"Forever Changing Government" – Future Directions
In late 1998, we crafted a two-year strategy designed to forever change government operations. By January 1,
2001, we will put in place five sets of actions that will become self-sustaining and change the way Americans
experience their government.
Achieve Outcomes No One Agency Can Achieve Alone. People and organizations will collaborate enthusiastically
across organizational boundaries to produce amazing results and transfer power to communities and citizens by
providing them real-time information.
Some of the things that matter most to Americans are results that are beyond the power of any single government
agency. Significant improvements in the cleanliness of the nation's water, the safety of our food, or the
well-being of our children depend upon a broader effort, often rooted in communities and supported by a variety
of local, state and federal agencies as well as the private sector. We are working with agencies to create
"seamless service delivery" based on shared accountability for key outcomes. Key initiatives include:
- Reducing food-borne illnesses by 25 percent. President Clinton administratively created a Food Safety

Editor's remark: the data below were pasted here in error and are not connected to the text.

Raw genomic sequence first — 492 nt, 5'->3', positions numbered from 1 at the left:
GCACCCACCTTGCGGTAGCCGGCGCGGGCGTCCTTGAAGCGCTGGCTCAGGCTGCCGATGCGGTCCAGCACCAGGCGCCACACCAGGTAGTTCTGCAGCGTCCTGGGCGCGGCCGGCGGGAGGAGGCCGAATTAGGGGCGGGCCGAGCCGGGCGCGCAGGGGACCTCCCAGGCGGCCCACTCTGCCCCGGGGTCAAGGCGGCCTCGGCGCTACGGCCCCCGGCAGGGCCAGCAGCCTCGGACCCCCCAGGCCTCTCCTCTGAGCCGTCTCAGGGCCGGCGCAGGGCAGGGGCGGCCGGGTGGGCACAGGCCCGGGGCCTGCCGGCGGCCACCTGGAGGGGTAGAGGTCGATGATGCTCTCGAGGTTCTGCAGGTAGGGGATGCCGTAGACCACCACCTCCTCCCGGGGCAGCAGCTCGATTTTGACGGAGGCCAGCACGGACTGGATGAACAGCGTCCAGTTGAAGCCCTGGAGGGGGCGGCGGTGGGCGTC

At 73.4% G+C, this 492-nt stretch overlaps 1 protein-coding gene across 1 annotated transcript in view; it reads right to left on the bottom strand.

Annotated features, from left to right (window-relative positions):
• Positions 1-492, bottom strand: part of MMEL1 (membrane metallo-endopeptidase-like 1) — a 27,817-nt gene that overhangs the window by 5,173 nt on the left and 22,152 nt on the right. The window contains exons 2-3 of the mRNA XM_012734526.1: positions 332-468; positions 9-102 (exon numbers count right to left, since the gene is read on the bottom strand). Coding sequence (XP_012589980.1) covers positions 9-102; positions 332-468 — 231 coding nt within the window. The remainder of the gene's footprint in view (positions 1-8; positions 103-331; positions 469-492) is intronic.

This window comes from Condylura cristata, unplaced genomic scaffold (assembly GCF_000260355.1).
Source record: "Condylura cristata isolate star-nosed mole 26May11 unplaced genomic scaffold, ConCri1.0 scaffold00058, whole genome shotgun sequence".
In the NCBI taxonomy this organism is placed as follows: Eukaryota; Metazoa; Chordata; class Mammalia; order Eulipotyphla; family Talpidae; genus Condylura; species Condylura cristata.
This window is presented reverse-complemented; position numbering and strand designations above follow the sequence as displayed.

Council of the eight agencies with jurisdiction over the safety of Americans' food supply and directed
them to prepare a unified budget and common goals.
- Ensuring at least 88 percent of Americans have access to clean water. An interagency committee with
representatives from a number of agencies are working together to craft a common set of measures and
strategies to significantly improve the quality of water in our country.
- Reducing crime by an additional 12 percent. Using new technologies and working collaboratively, the
Justice Department will work with state and local police to put in place new techniques that will
dramatically improve crime fighting.
- Improving child well-being. While there are no outcome goals yet set in this arena, this Administration
is creating a set of statistical indicators and will work to achieve performance targets in ten communities
to substantially improve child well-being.
- Creating an integrated national training, education, and employment system. Partner with states and
localities to expand the network of One-Stop Job Centers from 800 to 2,000. Ensure the centers integrate